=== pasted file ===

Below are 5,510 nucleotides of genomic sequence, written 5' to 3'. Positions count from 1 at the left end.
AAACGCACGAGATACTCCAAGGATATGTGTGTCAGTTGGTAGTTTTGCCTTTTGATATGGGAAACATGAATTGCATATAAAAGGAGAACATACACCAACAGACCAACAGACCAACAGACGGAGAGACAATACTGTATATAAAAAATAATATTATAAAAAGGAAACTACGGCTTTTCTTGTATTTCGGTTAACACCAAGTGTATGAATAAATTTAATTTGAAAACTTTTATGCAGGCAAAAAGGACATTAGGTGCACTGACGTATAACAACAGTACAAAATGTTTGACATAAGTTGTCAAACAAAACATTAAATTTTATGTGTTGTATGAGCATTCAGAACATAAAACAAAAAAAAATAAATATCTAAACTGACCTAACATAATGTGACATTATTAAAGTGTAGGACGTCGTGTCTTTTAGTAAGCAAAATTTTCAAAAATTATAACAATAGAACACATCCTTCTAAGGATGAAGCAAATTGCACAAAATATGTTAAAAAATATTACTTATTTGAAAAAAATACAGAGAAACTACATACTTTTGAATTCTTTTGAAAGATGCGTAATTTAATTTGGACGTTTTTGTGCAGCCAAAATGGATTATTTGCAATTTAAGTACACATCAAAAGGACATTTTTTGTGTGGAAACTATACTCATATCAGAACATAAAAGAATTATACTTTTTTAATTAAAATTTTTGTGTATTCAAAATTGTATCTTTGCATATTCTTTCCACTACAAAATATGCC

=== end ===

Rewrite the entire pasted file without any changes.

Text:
Below are 5,510 nucleotides of genomic sequence, written 5' to 3'. Positions count from 1 at the left end.
AAACGCACGAGATACTCCAAGGATATGTGTGTCAGTTGGTAGTTTTGCCTTTTGATATGGGAAACATGAATTGCATATAAAAGGAGAACATACACCAACAGACCAACAGACCAACAGACGGAGAGACAATACTGTATATAAAAAATAATATTATAAAAAGGAAACTACGGCTTTTCTTGTATTTCGGTTAACACCAAGTGTATGAATAAATTTAATTTGAAAACTTTTATGCAGGCAAAAAGGACATTAGGTGCACTGACGTATAACAACAGTACAAAATGTTTGACATAAGTTGTCAAACAAAACATTAAATTTTATGTGTTGTATGAGCATTCAGAACATAAAACAAAAAAAAATAAATATCTAAACTGACCTAACATAATGTGACATTATTAAAGTGTAGGACGTCGTGTCTTTTAGTAAGCAAAATTTTCAAAAATTATAACAATAGAACACATCCTTCTAAGGATGAAGCAAATTGCACAAAATATGTTAAAAAATATTACTTATTTGAAAAAAATACAGAGAAACTACATACTTTTGAATTCTTTTGAAAGATGCGTAATTTAATTTGGACGTTTTTGTGCAGCCAAAATGGATTATTTGCAATTTAAGTACACATCAAAAGGACATTTTTTGTGTGGAAACTATACTCATATCAGAACATAAAAGAATTATACTTTTTTAATTAAAATTTTTGTGTATTCAAAATTGTATCTTTGCATATTCTTTCCACTACAAAATATGCC